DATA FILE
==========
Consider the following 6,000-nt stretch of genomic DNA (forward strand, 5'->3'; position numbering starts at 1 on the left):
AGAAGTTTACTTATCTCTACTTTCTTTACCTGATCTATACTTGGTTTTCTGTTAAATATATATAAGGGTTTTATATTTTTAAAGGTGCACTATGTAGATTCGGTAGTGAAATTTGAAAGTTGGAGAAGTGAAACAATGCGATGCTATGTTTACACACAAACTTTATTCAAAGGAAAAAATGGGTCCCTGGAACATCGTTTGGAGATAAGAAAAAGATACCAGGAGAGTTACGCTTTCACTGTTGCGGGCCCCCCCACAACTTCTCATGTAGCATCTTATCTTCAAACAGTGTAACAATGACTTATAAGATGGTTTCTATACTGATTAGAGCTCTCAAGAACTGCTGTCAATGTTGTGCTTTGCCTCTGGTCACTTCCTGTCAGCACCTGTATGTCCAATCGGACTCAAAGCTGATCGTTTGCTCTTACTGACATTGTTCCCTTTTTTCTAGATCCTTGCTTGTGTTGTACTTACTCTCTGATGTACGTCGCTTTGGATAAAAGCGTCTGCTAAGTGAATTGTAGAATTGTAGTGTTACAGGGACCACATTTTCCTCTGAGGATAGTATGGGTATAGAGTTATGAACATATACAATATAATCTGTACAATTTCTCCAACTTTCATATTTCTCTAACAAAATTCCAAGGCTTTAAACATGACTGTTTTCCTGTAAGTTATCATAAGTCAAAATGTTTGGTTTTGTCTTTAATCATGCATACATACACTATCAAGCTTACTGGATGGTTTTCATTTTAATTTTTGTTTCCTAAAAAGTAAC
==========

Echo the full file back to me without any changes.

Consider the following 6,000-nt stretch of genomic DNA (forward strand, 5'->3'; position numbering starts at 1 on the left):
AGAAGTTTACTTATCTCTACTTTCTTTACCTGATCTATACTTGGTTTTCTGTTAAATATATATAAGGGTTTTATATTTTTAAAGGTGCACTATGTAGATTCGGTAGTGAAATTTGAAAGTTGGAGAAGTGAAACAATGCGATGCTATGTTTACACACAAACTTTATTCAAAGGAAAAAATGGGTCCCTGGAACATCGTTTGGAGATAAGAAAAAGATACCAGGAGAGTTACGCTTTCACTGTTGCGGGCCCCCCCACAACTTCTCATGTAGCATCTTATCTTCAAACAGTGTAACAATGACTTATAAGATGGTTTCTATACTGATTAGAGCTCTCAAGAACTGCTGTCAATGTTGTGCTTTGCCTCTGGTCACTTCCTGTCAGCACCTGTATGTCCAATCGGACTCAAAGCTGATCGTTTGCTCTTACTGACATTGTTCCCTTTTTTCTAGATCCTTGCTTGTGTTGTACTTACTCTCTGATGTACGTCGCTTTGGATAAAAGCGTCTGCTAAGTGAATTGTAGAATTGTAGTGTTACAGGGACCACATTTTCCTCTGAGGATAGTATGGGTATAGAGTTATGAACATATACAATATAATCTGTACAATTTCTCCAACTTTCATATTTCTCTAACAAAATTCCAAGGCTTTAAACATGACTGTTTTCCTGTAAGTTATCATAAGTCAAAATGTTTGGTTTTGTCTTTAATCATGCATACATACACTATCAAGCTTACTGGATGGTTTTCATTTTAATTTTTGTTTCCTAAAAAGTAAC